# Computing Integral Programming

1. Dec 7, 2014

### Chris Red

• Thread moved from a technical section, so is missing the homework template
I have a question set for programming to compute integral for the following unknown function using composite rectangle method, trapezoidal rule and simpsons rule.

$$\int_{0}^{1.8} f(x) dx$$

for h=0.3 and h=0.4

I have a table of results for f(x) and x as follows
x=0, 0.3, 0.6, 0.9, 0.12, 0.15, 0.18
f(x)=0.5, 0.6, 0.8, 1.3, 2, 3.2, 4.8

My interval is 6 using the formula n=1.8-0/0.3 for the first case. I am just wondering how I should approach this problem in my programming.

For the rectangle method does anyone have a step by step guide of how this would be done analytically. Surely this would also require the user to enter all values for f(x) too or they be read from a file in some way? I am mainly struggling because I am not sure how to implement this into my program which is in FORTRAN. I have not even thought about how to tackle the trapezoidal or simpson rule yet! Ideally they should be all within one program where the user selects the method of approximation.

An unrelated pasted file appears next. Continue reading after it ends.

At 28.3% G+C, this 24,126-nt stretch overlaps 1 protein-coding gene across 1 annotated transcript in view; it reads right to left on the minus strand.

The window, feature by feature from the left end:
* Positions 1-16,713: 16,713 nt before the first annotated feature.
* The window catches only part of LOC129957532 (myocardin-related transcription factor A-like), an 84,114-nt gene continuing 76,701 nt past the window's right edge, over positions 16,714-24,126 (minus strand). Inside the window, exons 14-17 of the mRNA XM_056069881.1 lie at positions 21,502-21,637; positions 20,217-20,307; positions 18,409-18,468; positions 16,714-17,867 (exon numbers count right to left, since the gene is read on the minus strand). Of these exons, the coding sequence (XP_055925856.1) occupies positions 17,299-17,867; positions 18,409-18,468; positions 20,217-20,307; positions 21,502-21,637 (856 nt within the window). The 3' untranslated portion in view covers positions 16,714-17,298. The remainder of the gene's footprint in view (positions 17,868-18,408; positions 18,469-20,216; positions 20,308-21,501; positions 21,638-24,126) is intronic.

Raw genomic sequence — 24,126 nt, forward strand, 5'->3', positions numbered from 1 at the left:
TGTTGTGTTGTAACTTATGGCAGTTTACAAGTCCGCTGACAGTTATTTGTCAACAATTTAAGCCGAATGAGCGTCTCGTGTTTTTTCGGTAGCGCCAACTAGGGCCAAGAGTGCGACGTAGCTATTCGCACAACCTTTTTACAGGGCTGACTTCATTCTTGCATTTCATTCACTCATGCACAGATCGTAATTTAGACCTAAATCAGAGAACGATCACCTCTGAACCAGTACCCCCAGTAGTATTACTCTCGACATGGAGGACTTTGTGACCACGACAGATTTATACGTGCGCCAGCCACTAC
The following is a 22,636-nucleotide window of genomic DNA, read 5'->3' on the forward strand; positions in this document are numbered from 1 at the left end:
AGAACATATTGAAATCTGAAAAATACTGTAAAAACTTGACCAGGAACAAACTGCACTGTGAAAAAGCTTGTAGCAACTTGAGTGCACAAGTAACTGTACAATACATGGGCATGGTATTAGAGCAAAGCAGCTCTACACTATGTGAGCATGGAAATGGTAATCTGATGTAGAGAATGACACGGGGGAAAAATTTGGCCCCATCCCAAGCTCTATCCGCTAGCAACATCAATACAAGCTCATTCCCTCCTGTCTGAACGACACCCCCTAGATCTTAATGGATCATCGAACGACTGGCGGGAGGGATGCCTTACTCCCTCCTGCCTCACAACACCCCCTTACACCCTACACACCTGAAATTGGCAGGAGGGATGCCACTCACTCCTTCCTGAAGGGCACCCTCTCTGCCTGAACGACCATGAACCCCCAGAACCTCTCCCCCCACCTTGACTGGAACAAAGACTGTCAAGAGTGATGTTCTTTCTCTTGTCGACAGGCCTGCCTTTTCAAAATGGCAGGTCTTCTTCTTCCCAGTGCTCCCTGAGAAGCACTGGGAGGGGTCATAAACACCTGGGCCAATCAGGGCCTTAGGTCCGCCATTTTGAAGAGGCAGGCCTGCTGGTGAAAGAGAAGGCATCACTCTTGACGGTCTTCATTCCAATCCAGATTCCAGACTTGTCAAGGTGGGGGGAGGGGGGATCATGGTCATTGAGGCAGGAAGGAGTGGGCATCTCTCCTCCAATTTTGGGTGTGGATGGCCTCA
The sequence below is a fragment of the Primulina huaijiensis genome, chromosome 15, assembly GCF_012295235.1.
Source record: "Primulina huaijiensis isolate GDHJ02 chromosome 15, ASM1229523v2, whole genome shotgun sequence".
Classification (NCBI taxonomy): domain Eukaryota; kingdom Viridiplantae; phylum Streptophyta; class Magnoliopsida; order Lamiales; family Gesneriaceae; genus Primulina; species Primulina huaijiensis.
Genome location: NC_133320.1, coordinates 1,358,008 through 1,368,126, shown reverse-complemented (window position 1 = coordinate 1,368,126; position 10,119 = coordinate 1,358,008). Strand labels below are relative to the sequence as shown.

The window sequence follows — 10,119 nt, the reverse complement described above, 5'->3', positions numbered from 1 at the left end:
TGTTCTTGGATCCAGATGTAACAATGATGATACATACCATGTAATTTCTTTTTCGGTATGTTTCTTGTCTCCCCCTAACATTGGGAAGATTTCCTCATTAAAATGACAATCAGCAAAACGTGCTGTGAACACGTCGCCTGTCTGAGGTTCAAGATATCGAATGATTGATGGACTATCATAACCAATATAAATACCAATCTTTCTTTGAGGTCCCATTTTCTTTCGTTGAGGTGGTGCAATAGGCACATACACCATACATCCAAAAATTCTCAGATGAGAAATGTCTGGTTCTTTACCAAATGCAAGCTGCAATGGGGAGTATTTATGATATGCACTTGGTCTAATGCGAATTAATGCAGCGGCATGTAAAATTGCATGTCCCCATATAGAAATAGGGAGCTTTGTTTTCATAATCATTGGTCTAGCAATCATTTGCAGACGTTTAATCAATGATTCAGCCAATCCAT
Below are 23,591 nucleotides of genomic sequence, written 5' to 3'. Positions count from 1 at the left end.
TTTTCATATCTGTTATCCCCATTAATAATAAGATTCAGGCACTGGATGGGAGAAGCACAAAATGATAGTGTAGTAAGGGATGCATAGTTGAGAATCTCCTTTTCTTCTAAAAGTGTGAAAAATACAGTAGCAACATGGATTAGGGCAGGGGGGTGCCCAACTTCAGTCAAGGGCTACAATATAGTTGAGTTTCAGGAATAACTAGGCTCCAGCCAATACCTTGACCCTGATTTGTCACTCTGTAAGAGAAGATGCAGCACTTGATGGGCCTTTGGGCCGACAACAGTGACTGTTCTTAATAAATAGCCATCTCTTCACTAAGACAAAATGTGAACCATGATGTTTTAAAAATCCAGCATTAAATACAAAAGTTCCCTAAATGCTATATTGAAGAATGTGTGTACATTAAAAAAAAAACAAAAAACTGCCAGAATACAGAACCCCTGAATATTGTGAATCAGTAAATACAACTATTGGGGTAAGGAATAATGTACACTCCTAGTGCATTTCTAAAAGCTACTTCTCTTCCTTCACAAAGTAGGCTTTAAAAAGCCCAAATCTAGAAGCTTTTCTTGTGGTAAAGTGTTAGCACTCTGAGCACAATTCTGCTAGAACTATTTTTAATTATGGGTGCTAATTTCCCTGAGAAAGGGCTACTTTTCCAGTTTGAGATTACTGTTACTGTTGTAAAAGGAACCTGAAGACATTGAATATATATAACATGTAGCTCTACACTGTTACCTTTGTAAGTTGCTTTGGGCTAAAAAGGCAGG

2. Dec 7, 2014

### Staff: Mentor

I don't know the composite rectangle method. I'm familiar with using rectangles, where you use either the left endpoint of each subinterval or the right endpoint.
Are you also given a table of results for h = 0.4? Also, a stepsize of 0.4 is problematic, since 0.4 doesn't divide 1.8 evenly.
No, the number of subintervals is 6.
The right side of your formula should be written as (1.8 - 0)/0.3. Otherwise, due to the order of operations, what you wrote is 1.8 - (0/0.3) = 1.8.
???
Are you asking how you should do the calculations? The term analytically implies the opposite of integrating numerically; i.e., by finding the antiderivative of your function and evaluating it at the two endpoints.

3. Dec 7, 2014

### Zondrina

For $h = 0.3$.

You should numerically estimate the integral using the composite trapezoidal rule. This will give you a good idea of the the correct answer at first.

Then, you should notice that the step size causes there to be an even number of segments (6) and an odd number of data points (7). This tells you that a Simpson's 1/3 approach would be most appropriate.

Write functions in FORTRAN that return the values for the respective methods (trapezoidal/Simpson's).

For $h = 0.4$.

There is a serious problem. You can't even numerically estimate the integral with the composite trapezoidal rule using unequal step sizes for each segment. This is because the step size makes your data obsolete.

A step size of $0.6$ would prove more interesting.